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This is how you get ready for a 100-mile bike ride.

We woke up early Saturday to start riding at 7am. It was 17 miles until the breakfast stop. The first 17 miles were amazing and gorgeous. We rode along the Kootenai River and there was a blanket of fog over the mountains that dissipated as we went along. If you’ve never enjoyed a sunrise in Montana, you’re missing out. The blue skies here are nothing like I’ve seen before and Libby did not disappoint.

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Peaceful sunrise.

The breakfast stop consisted of bread and bagels with peanut butter or cream cheese, some fruit, and cookies. Because eating cookies at 8am is acceptable when one is riding 100 miles.

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We got a little off track…

It was 27 miles to the next stop, the longest stretch. During that time, we encountered a flat tire that cost us 20 minutes, got lost by going on a walking trail instead of staying on the road, and had to climb a super steep hill for four miles straight. We did stop by Yaak Falls where there was a clothes drop off (the weather went from 34 degrees to 70), water, and candy.

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Yaak Falls

I was so happy when we pulled into the second food stop, which was a table filled with carbs. There was potato salad, multiple types of pasta salad, Asian noodles, and of course, cookies. It was probably the best stop of the ride.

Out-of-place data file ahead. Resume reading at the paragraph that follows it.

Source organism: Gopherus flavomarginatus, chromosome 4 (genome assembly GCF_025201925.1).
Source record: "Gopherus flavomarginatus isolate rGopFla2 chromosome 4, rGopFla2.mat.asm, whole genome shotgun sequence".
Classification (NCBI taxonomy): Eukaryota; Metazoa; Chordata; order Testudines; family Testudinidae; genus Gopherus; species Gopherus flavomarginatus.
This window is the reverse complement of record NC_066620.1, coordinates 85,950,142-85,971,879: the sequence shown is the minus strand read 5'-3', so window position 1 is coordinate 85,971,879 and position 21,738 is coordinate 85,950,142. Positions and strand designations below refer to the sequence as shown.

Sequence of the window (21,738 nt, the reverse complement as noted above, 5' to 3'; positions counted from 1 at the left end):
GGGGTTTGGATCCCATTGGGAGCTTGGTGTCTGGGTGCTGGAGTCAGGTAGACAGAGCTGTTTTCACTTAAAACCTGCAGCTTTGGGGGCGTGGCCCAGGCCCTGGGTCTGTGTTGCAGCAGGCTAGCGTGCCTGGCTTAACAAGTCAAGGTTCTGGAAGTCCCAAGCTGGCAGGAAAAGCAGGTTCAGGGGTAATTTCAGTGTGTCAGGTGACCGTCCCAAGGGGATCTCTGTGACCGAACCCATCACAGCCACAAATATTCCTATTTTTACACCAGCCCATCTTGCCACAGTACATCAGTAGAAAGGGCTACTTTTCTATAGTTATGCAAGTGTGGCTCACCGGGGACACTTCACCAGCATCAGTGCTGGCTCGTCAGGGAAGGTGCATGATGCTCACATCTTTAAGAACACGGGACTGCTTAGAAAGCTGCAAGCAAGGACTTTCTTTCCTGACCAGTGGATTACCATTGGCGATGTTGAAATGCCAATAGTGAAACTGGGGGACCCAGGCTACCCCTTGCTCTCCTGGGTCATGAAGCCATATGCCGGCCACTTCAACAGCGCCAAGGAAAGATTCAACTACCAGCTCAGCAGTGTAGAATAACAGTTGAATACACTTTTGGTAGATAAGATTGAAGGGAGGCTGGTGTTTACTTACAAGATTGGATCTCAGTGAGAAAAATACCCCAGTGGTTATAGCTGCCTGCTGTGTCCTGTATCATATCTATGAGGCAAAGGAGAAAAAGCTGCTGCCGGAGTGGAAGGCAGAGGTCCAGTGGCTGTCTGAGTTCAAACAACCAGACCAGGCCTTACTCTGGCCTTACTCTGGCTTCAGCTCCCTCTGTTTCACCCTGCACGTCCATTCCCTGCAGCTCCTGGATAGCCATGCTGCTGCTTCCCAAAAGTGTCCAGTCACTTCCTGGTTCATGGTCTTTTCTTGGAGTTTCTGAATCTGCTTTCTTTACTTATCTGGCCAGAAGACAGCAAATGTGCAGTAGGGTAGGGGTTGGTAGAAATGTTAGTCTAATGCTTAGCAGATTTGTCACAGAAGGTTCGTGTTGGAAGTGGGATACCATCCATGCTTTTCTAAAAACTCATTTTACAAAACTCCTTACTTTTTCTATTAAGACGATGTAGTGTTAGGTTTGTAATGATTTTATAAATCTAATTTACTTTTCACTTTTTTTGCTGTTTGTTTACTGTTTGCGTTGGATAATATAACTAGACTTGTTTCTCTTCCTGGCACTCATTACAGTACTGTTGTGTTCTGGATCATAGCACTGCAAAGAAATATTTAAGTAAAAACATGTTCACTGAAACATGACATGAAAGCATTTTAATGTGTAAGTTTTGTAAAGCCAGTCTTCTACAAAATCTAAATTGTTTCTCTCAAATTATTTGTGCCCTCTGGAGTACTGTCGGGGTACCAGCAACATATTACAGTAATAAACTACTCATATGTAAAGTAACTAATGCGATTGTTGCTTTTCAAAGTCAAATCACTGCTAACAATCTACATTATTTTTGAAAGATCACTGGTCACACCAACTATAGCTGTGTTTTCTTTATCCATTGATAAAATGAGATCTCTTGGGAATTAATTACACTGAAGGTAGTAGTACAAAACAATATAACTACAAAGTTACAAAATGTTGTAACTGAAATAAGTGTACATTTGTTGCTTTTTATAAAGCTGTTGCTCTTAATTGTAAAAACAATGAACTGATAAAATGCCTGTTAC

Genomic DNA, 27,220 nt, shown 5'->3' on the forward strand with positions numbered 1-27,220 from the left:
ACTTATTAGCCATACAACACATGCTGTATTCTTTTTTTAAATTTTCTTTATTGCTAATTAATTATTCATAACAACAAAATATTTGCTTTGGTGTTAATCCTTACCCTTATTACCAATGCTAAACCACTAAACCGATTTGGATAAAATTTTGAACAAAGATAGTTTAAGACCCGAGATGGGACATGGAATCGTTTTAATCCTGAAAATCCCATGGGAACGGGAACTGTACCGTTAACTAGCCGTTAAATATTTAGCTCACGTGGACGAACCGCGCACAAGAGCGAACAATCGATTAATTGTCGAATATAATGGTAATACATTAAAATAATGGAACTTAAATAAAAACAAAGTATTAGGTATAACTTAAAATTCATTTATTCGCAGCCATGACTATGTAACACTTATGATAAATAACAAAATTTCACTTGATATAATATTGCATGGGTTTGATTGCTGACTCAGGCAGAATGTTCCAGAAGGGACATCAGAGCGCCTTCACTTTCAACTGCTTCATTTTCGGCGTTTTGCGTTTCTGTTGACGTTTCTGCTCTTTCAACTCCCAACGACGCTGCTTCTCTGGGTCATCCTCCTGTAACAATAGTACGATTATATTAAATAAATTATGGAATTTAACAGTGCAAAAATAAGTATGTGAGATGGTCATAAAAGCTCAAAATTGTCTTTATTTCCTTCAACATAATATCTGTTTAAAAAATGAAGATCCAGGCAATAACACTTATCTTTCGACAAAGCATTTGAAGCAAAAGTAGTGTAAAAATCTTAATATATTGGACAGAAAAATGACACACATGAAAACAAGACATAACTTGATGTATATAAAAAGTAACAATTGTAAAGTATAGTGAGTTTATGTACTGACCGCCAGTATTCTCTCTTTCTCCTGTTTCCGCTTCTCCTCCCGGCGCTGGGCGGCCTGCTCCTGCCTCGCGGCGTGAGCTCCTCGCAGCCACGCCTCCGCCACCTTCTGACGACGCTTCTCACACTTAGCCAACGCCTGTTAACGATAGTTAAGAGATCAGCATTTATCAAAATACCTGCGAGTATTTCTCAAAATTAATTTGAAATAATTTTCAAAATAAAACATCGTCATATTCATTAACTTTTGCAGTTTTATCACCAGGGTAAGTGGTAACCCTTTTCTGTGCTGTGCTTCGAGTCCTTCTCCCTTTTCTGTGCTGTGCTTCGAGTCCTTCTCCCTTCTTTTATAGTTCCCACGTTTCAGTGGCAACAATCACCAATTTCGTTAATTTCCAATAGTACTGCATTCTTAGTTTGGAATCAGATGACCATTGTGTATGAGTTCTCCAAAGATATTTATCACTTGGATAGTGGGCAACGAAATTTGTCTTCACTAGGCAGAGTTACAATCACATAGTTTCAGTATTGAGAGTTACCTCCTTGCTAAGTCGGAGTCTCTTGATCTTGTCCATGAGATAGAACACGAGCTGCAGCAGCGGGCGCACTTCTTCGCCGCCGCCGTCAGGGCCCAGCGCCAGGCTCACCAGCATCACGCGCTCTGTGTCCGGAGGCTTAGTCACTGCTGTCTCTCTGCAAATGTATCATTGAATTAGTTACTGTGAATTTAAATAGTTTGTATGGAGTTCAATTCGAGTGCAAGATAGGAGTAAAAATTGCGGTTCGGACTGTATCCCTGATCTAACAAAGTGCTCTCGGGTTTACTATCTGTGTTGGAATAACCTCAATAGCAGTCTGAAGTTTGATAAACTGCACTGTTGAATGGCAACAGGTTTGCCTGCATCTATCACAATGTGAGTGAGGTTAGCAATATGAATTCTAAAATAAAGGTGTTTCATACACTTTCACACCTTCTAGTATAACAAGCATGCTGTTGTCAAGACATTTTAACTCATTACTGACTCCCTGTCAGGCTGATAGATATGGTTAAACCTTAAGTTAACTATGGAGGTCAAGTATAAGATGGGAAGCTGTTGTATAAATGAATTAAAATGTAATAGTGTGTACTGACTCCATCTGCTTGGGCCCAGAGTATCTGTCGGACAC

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All the carbs in the world.

I left a little before the group to get through the next 17 miles thinking they’d catch up to me, but it didn’t happen until half a mile before the next stop. It was actually pretty nice biking alone, I didn’t feel the need to ride fast to catch up to anyone and could go at my own leisurely speed. I did miss the social aspect of biking though.

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Where Sasquatch turns into the Hulk???

The third stop was soup and sandwiches (and cookies). The sandwich was ok (pretty sure it was from Subway), but their soup options looked pretty good and I went with the salmon chowder. It was a smart choice and I wanted more, but the fear of having too much cream-based soup on a hot afternoon with a 12-mile hill climb ahead stopped me.

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Definitely could have hung out here the entire day.

One of my friends decided to take off early to start the ascent and I followed shortly after. I ended up passing her on mile two and continued climbing. The first four miles were steep, but the ride evened out and I felt confident I could get through the next eight miles (it got steep again at mile six). Around mile 70 my Apple watch decided it was time to shut down, so I debated stopping mid-hill climb and saving my workout (I’ve learned if your watch shuts down it doesn’t save your workout, though I could be wrong because it ended up saving my second ride), or waiting until I got to a flat spot to stop the watch. My pride won out and I stopped mid-hill to save my workout and start a new one that would go until my watch died. I continued up the hill and hoped that it would flatten out soon, but apparently I was going to have to keep climbing until the top.

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Bourbon fuels bike rides.